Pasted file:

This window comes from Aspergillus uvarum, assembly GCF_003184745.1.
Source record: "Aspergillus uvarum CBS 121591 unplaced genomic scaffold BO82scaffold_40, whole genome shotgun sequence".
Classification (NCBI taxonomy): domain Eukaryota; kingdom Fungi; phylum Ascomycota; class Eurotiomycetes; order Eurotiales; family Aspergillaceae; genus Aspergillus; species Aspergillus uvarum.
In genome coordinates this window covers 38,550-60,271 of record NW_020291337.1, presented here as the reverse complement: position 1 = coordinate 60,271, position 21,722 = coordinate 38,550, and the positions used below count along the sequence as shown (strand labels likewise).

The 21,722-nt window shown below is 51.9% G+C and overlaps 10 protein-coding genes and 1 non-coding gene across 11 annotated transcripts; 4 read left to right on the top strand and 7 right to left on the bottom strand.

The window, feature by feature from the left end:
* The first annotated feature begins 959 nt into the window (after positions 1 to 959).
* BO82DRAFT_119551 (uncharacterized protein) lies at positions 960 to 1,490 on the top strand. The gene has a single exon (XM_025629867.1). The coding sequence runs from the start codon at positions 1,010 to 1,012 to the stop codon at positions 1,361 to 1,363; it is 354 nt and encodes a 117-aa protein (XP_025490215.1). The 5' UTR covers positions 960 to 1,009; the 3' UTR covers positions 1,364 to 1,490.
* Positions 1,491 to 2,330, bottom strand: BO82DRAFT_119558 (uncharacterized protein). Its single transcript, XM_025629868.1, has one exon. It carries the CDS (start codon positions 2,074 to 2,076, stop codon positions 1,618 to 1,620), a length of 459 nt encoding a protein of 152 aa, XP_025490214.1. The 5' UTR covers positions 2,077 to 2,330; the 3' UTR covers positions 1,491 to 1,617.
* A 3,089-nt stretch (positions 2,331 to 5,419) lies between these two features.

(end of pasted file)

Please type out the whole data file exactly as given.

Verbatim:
This window comes from Aspergillus uvarum, assembly GCF_003184745.1.
Source record: "Aspergillus uvarum CBS 121591 unplaced genomic scaffold BO82scaffold_40, whole genome shotgun sequence".
Classification (NCBI taxonomy): domain Eukaryota; kingdom Fungi; phylum Ascomycota; class Eurotiomycetes; order Eurotiales; family Aspergillaceae; genus Aspergillus; species Aspergillus uvarum.
In genome coordinates this window covers 38,550-60,271 of record NW_020291337.1, presented here as the reverse complement: position 1 = coordinate 60,271, position 21,722 = coordinate 38,550, and the positions used below count along the sequence as shown (strand labels likewise).

The 21,722-nt window shown below is 51.9% G+C and overlaps 10 protein-coding genes and 1 non-coding gene across 11 annotated transcripts; 4 read left to right on the top strand and 7 right to left on the bottom strand.

The window, feature by feature from the left end:
* The first annotated feature begins 959 nt into the window (after positions 1 to 959).
* BO82DRAFT_119551 (uncharacterized protein) lies at positions 960 to 1,490 on the top strand. The gene has a single exon (XM_025629867.1). The coding sequence runs from the start codon at positions 1,010 to 1,012 to the stop codon at positions 1,361 to 1,363; it is 354 nt and encodes a 117-aa protein (XP_025490215.1). The 5' UTR covers positions 960 to 1,009; the 3' UTR covers positions 1,364 to 1,490.
* Positions 1,491 to 2,330, bottom strand: BO82DRAFT_119558 (uncharacterized protein). Its single transcript, XM_025629868.1, has one exon. It carries the CDS (start codon positions 2,074 to 2,076, stop codon positions 1,618 to 1,620), a length of 459 nt encoding a protein of 152 aa, XP_025490214.1. The 5' UTR covers positions 2,077 to 2,330; the 3' UTR covers positions 1,491 to 1,617.
* A 3,089-nt stretch (positions 2,331 to 5,419) lies between these two features.